Standing on the 6th Street Marketplace pedestrian walkway, City Manager Robert Bobb addresses a group in November 1989. (Photo courtesy Richmond Times-Dispatch Collection, The Valentine)
Last month, Flashback began a two-part chronicle of city managers with a look at those who served Richmond during the three decades after a 1947 city charter change created the position, which replaced a mayor elected at large. The managers were all white men until the historic move in 1977 to a black-majority City Council. The new council promptly fired City Manager William J. Leidinger, who later won election to City Council. His successors confronted a series of crises, such as population shifts resulting from school desegregation and the near extinction of downtown retail and manufacturing business. Violent crime soared, and a complicated equation of historic tax credits to revive deteriorating buildings paralleled the rise of entrepreneurial efforts in retail and micro-businesses, restaurants, art and culture. And citizens, long disappointed with City Hall, demanded change.
Manuel Deese, 1979-1985
After serving as acting city manager from October 1978 to January 1979, Deese, Leidinger’s former assistant, became the first African-American city manager. Deese walked into a racially charged situation, but his qualifications and professionalism put him in good stead. Born in Georgia but raised in Pittsburgh, Deese attended what is now Morgan State University in Baltimore and decided on a career in municipal administration. In 1960, he and three others were arrested in a civil rights sit-in at a restaurant where blacks were refused service. Their brief incarceration and impending trial caused a reversal of policy.
“I am a city person,” Deese told the Richmond Times-Dispatch’s Shelley Rolfe in 1979. “A city person wants to get involved in community affairs.” He described himself as “a sensitive, fiscal conservative.” National recessions in the early 1980s caused budget headaches and in 1985, colossal city planning errors bloomed: the 6th Street Marketplace and the Marketplace at Main Street Station. Teachers didn’t appreciate his tight budgeting and how he once described some public school educators as dressing “like hobos.” Deese, however, brought to Richmond those big trash containers on wheels — the super can.
At age 44 and earning $90,000 a year, he chose to leave government. He became an executive vice president of Blue Cross and Blue Shield of Virginia and moved into municipal government consultation. With Deese’s departure, another Leidinger assistant, A. Howe Todd, filled the position from September 1985 to August 1986.
Robert Bobb (1986-1997)
Bobb came out of New Orleans with a political science education background and experience in civic management. Favored by the business community, he was seen by some as overly friendly to corporate interests at the expense of city residents. Avon Drake, a political science professor at Virginia Commonwealth University, told the Richmond Free Press, “Mr. Bobb responds to the ruling class, which is middle- and upper-income and wealthy whites.”
Bobb inherited a cratered downtown and a city that appeared held hostage by drugs, violence and municipal incompetence. Council’s distraction by infighting and legal problems left him to expand the manager role. Plans implemented during his tenure included the Shockoe Floodwall and the Crestar Bank Operations Center in Old Manchester (SunTrust today).
In 1993, the Richmond First organization recommended altering the city charter to return to a mayor-at-large. In a 1995 citywide referendum, voters approved the change by a 2-to-1 margin. The Virginia General Assembly rejected the notion, reasoning that Richmond wasn’t far enough beyond its racial divisions to elect a mayor.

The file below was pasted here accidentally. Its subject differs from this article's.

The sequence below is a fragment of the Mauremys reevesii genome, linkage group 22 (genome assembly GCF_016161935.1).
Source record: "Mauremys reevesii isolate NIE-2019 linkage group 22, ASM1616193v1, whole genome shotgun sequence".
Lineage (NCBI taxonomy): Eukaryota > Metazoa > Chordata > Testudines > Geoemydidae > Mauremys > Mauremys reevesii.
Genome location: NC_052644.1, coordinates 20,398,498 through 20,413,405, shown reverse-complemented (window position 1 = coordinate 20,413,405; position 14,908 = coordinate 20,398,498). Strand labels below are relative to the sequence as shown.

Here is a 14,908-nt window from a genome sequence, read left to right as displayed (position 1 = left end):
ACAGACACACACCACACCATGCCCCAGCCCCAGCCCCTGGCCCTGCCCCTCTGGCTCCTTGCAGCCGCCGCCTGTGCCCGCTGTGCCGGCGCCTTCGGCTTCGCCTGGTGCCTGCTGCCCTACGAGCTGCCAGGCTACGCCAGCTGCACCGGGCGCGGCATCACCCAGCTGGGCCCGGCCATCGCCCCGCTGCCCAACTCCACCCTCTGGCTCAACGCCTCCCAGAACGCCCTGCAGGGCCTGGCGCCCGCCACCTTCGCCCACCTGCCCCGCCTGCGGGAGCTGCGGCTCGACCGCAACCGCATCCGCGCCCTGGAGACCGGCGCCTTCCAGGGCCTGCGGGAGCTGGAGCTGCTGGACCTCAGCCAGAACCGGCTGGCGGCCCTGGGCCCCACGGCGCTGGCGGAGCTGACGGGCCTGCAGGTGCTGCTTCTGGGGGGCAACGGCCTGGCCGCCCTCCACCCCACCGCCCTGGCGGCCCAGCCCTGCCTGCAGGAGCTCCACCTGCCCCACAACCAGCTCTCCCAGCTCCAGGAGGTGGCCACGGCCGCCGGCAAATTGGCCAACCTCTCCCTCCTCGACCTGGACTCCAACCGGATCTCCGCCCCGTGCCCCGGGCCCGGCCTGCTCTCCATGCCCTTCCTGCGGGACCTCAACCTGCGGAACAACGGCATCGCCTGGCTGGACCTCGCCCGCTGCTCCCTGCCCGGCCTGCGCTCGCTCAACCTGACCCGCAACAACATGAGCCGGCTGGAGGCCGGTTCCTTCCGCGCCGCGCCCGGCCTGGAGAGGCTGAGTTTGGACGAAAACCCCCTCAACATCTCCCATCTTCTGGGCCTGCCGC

Bobb left to manage Oakland, California, and later served as an emergency financial administrator for Detroit’s public schools. He earned a reputation for slashing budgets and firing people. Bobb moved to Washington, D.C., and became a consultant. An administrator he had hired, Connie Bawcum, became the first woman to serve as city manager, albeit on an interim basis, from November 1997 to November 1998.
Richmond, however, can’t quit Bobb. During the administration of Mayor L. Douglas Wilder, Bobb entered into the 2008 edition of Keep the Diamond — or Don’t. He recommended demolishing everything from The Diamond to the Arthur Ashe Center and the city garages to create the Arthur Ashe Learning and Sports Megaplex. Mayor Dwight Jones in 2012 placed Bobb on the “School Accountability and Efficiency Task Force.” The Greater Richmond Chamber of Commerce paid his $35,000 tab from a community initiatives foundation. Bobb advised slashing budgets and firing people.
Calvin Jamison (1998-2004)
An affable executive from the Ethyl Corp. (now NewMarket Corp.), Jamison began and ended his term in controversy.
A Martinsville native and Virginia Tech graduate, he was the fifth of six children, son of a Baptist minister and building contractor. “I used to say we were po’,” he told Style Weekly. “We couldn’t afford the ‘or.’ ”
After a yearlong national search, appointed Mayor Tim Kaine supported Jamison, but Council contrarian Sa’ad El-Amin, the NAACP and the Crusade for Voters opposed him, concerned that his inexperience made way for a strong mayor by default. Wilder, a former governor, fulminated in editorials in 2002 about the “desperate need for change.”
Wilder and Thomas J. Bliley, a former mayor and congressman, created a commission to overhaul the city charter. Jamison’s administrative role ended; he became vice president for administration at the University of Texas at Dallas. Wilder gained the office he had said he didn’t want, and Richmond’s new take on its old style of elected mayor began.
Now, after a dozen years of lackluster leadership by elected mayors Wilder and Jones, Richmonders go to the polls next month to see if the third time is a charm.